One can say that the history of the Novaliches district, in Quezon City, is tied with the Diocesan Shrine of Our Lady of Mercy. After the Novaliches district was established in 1854, the first church was build two years later by the Augustinians. In 1856, the parish was initially called the Chapel of the Corpus Christi, dedicated to the Blessed Sacrament. In a few years, the name was later changed to the Nuestra Senora de la Merced (Our Lady of Mercy), after patron saint brought to the Philippines by the first parish priest of Novaliches, Padre Andres Martin, O.S.A.
The change of name came along with the chapel was elevated to the status of parroquia, or parish church. The original image of Our Lady of Mercy was depicted holding the Child Jesus, but this has been lost in time. The present icon is from the 20th century, when the church was reconstructed in 1928.
The present structure of the church is modernist in design, as the original building was razed to the ground in the late 1890s, by Spanish authorities. The Spaniards suspected that many of the residents supported the Katipunan Revolution of Andrés Bonifacio (1863-1897), which led to the Battle of Novaliches in 1896. After the church and much of the town of Novaliches was burned down, the land where the church stood was given to the Archdiocese of Manila.
As the town of Novaliches slowly began to rebuild, the parish was reconstructed with its new priest, Fr. Victor Reymundo. The original image of the Lady of Mercy was never found, yet another relic of the old church remained: a golden chalice encrusted with amethysts. This treasure was donated by Manuel Pavía y Lacy, 1st Marquis de Novaliches (1814-1896), who served as the Governor-General of the Philippines from 1852-1854, during the Spanish Colonial Era (1571-1898). The district Novaliches was established by Governor-General Pavía, in 1854, and was later named after him.
Major renovations were made for the church in 2001, as the parish prepared for its elevation diocesan shrine, and thus making it a pilgrimage site. One of the major charges was the carving of the retablo (altarpiece) and image of Our Lady of Mercy by Wilfredo Layug, and was commissioned by the Susano family, one of the old clans of Novaliches.
Wilfredo Tadeo Layug (born 1959) is a noted sculptor of religious imagery, from the carving town of Betis, in the province of Pampanga. Layug already displayed his raw talent at an early age, as would sculpt figures from the clay along the banks of the Betis River. In high school, Layug would work as an apprentice under two noted local artists, Apung Juan Castro and Pedro Datu. There he would often work as pulsayser, a pattern-maker and a one that draws the isometric view of an icon or furniture. In 1978, Layug to travel to Manila, with a scholarship from Solicitor General Estelito Mendoza, and take up his formal studies at the in painting at the University of Sto.Tomas. As a student, Layug won several painting competitions from 1981-1982, but his loved for sculpture was rekindled when he received the book “World History of Art” (1982 by Hugh Honour and John Fleming), by his uncle Gregorio Culala. Layug would later return to his home town, and put up his own shop, the Betis Galleria. Layug would later travel extensively in Europe to study various styles and technique in sculpture, which he would later introduce back home. His most noted experience was when he apprenticeshiped under Jose Antonio Navarro Arteaga in Seville, Spain. Layug’s works were recognized as he was awarded Presidential Merit Award for Ecclesiastical Art and the Vatican’s “Pro Ecclesia et Pontifice” (For the Church and the Pope), in March 2016. Layug also took on an acting role in 2013 film, Dukit.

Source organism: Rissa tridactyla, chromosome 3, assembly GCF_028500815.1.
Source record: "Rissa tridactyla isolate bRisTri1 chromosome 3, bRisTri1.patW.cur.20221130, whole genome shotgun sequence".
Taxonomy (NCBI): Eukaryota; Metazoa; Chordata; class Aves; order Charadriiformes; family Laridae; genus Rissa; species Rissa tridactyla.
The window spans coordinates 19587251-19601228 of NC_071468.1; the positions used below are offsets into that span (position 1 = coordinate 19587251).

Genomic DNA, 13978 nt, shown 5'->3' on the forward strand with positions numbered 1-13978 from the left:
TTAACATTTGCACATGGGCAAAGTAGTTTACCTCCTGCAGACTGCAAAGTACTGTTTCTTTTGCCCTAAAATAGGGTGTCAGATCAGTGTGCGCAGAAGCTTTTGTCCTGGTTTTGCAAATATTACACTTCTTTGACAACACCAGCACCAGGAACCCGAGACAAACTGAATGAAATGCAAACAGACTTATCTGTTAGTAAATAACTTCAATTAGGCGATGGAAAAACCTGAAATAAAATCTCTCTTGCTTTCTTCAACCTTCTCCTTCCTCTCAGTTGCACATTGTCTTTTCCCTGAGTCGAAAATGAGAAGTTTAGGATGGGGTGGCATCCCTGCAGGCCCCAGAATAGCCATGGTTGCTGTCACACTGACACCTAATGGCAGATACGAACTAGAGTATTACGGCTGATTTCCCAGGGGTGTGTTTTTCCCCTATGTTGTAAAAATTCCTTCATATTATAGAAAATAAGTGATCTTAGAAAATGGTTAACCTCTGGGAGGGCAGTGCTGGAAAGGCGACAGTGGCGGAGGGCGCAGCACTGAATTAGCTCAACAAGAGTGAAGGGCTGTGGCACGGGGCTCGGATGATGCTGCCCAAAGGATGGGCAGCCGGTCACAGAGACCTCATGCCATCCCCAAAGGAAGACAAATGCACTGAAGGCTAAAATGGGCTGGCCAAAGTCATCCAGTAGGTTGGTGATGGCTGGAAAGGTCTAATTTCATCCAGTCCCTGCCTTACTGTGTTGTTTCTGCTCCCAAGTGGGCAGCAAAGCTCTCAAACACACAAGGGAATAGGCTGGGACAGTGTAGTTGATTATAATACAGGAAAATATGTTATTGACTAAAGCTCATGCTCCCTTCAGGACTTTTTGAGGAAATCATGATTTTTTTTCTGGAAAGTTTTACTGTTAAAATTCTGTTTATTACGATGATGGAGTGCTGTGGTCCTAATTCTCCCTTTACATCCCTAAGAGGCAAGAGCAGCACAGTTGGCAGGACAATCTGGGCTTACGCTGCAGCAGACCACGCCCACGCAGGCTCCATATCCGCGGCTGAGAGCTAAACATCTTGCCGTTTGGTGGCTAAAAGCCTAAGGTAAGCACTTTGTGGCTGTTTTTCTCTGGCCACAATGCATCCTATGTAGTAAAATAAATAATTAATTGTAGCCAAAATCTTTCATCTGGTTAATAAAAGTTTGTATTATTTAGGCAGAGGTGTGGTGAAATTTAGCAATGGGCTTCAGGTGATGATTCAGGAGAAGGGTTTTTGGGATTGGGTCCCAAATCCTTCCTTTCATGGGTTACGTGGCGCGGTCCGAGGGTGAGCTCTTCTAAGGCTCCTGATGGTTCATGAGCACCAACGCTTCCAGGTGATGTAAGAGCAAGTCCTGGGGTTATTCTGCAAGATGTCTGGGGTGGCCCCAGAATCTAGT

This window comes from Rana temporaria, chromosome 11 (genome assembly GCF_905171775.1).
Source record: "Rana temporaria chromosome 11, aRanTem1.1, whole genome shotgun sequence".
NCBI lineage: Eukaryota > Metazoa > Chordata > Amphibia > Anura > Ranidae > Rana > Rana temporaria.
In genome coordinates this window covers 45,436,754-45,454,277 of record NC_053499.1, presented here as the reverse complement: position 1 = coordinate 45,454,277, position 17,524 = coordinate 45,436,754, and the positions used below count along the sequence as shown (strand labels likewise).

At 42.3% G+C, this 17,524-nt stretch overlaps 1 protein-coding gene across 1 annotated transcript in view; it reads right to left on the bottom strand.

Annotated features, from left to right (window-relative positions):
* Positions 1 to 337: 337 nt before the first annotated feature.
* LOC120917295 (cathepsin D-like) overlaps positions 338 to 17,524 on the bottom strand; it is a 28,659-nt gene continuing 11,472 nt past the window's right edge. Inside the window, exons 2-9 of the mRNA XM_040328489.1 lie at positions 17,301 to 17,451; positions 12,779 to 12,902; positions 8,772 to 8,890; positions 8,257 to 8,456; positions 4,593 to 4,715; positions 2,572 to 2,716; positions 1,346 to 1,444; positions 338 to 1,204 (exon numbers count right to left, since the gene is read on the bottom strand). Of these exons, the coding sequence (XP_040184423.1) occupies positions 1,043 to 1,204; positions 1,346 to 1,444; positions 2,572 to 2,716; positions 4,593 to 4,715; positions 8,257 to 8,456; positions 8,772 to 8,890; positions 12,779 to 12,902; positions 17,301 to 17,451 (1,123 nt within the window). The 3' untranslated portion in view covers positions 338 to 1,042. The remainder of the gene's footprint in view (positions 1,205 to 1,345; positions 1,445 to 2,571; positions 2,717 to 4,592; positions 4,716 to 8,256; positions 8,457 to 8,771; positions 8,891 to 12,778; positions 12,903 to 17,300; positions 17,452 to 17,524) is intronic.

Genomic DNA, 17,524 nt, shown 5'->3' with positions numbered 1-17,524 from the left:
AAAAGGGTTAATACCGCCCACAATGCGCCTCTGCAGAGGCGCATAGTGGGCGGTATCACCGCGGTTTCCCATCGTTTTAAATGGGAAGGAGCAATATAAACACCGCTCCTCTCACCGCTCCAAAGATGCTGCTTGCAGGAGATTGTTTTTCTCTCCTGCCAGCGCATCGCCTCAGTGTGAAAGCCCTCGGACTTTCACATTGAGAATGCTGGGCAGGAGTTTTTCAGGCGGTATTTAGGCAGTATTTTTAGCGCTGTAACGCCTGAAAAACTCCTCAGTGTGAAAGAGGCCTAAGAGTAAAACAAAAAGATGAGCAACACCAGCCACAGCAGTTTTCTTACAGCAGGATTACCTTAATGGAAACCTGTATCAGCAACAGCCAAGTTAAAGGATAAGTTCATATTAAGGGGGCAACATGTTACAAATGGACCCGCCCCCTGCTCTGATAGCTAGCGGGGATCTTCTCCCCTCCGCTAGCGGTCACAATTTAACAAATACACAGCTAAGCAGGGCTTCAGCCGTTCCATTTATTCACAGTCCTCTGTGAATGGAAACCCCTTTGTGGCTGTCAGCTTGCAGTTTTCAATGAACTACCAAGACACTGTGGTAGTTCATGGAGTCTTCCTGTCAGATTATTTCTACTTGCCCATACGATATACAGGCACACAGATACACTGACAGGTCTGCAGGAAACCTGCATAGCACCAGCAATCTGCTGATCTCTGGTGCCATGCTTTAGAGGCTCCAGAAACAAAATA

On September 15, 2008, the parish church was proclaimed a diocesan shrine by Bishop Antonio Tobias, with its first appointed Shrine Rector was Fr. Montecarlo Viloria. And on September 8, 2009, the church installed and blessed an 18-bell carillon, in the church’s belfry.
What was once a sprawling plaza of Novaliches, the Diocesan Shrine of Our Lady of Mercy is now smack in the middle of the narrow and busy intersection of Pres. Quirino Highway and Geronimo Street. Surrounded by business and commercial establishments, and overwhelmed by the chaotic traffic all around; locals and visitors may often forget the historical and religious significance of the church. Yet stepping inside, the parish becomes a haven for visitors to forget the cacophony of the world outside, and reflect on their own peace.